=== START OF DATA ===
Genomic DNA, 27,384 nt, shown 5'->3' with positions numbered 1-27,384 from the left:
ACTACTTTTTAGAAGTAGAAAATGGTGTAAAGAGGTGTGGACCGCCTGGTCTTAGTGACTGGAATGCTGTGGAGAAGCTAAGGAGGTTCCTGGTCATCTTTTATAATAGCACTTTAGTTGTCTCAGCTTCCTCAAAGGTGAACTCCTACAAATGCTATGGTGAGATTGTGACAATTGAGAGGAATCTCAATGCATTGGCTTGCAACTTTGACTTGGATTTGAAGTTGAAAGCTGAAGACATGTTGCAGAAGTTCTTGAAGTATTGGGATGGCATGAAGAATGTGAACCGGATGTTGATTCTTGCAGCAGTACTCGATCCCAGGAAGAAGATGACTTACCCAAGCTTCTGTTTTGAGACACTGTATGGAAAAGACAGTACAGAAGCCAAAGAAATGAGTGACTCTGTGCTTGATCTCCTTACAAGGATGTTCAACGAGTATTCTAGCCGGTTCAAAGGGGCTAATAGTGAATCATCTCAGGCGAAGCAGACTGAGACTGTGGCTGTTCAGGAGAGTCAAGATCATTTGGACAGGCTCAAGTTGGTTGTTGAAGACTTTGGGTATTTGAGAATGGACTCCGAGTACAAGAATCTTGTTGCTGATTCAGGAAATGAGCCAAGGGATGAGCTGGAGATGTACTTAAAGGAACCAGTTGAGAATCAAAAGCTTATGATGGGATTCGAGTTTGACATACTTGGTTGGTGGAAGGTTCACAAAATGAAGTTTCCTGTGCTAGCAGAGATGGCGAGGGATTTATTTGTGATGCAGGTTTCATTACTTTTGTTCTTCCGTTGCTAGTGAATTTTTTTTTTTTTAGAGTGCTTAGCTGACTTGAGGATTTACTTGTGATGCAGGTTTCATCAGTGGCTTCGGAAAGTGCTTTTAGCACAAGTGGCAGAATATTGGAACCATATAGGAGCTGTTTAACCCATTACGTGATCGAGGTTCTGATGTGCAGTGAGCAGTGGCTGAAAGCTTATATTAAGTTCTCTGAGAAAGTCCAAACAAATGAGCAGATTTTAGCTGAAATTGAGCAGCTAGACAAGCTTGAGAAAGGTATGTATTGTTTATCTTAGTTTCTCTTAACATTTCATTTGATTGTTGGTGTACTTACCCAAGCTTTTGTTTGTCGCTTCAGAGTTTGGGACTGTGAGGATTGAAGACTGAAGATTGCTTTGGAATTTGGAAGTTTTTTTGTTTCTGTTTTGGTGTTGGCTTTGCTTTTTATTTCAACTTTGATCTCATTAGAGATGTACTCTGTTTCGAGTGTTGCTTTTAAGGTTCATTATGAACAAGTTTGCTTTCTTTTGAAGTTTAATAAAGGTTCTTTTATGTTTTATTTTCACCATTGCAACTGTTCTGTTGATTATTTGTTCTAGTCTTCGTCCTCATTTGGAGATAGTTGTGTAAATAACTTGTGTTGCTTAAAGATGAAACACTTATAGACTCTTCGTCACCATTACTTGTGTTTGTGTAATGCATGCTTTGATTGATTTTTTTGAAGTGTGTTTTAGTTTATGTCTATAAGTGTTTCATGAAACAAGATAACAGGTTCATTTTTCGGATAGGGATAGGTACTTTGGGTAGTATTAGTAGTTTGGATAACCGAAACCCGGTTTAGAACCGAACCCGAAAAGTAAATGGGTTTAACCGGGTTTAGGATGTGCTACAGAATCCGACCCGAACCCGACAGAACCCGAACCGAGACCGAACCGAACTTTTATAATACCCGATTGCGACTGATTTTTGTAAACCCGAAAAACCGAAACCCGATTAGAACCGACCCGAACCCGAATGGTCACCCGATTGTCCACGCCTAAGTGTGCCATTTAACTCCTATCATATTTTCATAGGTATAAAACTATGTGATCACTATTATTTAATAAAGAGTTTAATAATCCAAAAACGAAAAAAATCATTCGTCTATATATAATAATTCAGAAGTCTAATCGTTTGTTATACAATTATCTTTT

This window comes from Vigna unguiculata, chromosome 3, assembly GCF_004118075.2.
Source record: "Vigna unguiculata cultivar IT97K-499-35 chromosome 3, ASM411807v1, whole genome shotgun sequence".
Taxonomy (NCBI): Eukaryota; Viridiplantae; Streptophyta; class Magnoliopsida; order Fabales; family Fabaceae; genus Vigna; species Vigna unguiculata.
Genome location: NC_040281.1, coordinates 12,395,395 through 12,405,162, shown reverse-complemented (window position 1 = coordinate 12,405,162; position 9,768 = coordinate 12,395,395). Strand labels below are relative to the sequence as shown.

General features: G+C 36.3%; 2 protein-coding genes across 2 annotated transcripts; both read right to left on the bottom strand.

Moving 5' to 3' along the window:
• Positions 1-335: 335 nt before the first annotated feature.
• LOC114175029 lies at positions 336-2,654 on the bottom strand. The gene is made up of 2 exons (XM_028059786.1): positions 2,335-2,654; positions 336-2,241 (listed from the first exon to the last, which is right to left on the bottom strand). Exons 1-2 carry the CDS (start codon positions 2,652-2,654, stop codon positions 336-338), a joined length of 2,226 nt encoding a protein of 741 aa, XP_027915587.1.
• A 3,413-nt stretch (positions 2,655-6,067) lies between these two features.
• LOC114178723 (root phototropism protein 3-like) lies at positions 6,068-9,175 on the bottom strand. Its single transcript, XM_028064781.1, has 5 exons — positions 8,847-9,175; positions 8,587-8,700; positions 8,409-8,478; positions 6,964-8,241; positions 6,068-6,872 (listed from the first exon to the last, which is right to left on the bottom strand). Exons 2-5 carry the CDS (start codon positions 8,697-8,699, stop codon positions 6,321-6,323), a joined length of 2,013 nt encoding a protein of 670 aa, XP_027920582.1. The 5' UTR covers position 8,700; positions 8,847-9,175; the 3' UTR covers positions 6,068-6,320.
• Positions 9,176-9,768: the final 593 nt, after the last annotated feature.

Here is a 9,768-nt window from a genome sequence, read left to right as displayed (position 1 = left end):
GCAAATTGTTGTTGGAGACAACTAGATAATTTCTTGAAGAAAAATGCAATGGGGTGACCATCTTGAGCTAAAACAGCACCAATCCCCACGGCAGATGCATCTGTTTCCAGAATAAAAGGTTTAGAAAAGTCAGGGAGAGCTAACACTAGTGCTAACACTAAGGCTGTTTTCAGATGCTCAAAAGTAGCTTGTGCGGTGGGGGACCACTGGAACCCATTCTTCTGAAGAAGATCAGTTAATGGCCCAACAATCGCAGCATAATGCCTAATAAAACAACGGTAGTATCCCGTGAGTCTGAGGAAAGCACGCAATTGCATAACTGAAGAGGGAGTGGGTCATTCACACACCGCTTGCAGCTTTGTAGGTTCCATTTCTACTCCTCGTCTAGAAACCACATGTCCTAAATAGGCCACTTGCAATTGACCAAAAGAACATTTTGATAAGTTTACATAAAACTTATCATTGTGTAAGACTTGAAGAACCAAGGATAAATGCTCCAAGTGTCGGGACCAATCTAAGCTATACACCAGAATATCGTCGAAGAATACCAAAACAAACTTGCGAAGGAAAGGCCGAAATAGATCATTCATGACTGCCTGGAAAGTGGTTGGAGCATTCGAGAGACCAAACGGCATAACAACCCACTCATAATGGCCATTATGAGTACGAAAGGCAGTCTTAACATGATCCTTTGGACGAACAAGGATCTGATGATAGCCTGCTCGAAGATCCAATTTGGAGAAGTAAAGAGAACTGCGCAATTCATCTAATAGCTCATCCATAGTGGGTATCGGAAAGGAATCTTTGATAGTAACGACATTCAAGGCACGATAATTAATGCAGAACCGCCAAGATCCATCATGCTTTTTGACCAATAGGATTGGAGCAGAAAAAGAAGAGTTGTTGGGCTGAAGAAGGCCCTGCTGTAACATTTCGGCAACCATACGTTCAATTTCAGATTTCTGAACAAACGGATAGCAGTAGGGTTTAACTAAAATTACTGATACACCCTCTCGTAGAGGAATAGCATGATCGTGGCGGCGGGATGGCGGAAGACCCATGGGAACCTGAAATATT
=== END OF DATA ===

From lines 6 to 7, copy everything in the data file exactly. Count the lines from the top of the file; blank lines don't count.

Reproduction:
Genome location: NC_040281.1, coordinates 12,395,395 through 12,405,162, shown reverse-complemented (window position 1 = coordinate 12,405,162; position 9,768 = coordinate 12,395,395). Strand labels below are relative to the sequence as shown.

General features: G+C 36.3%; 2 protein-coding genes across 2 annotated transcripts; both read right to left on the bottom strand.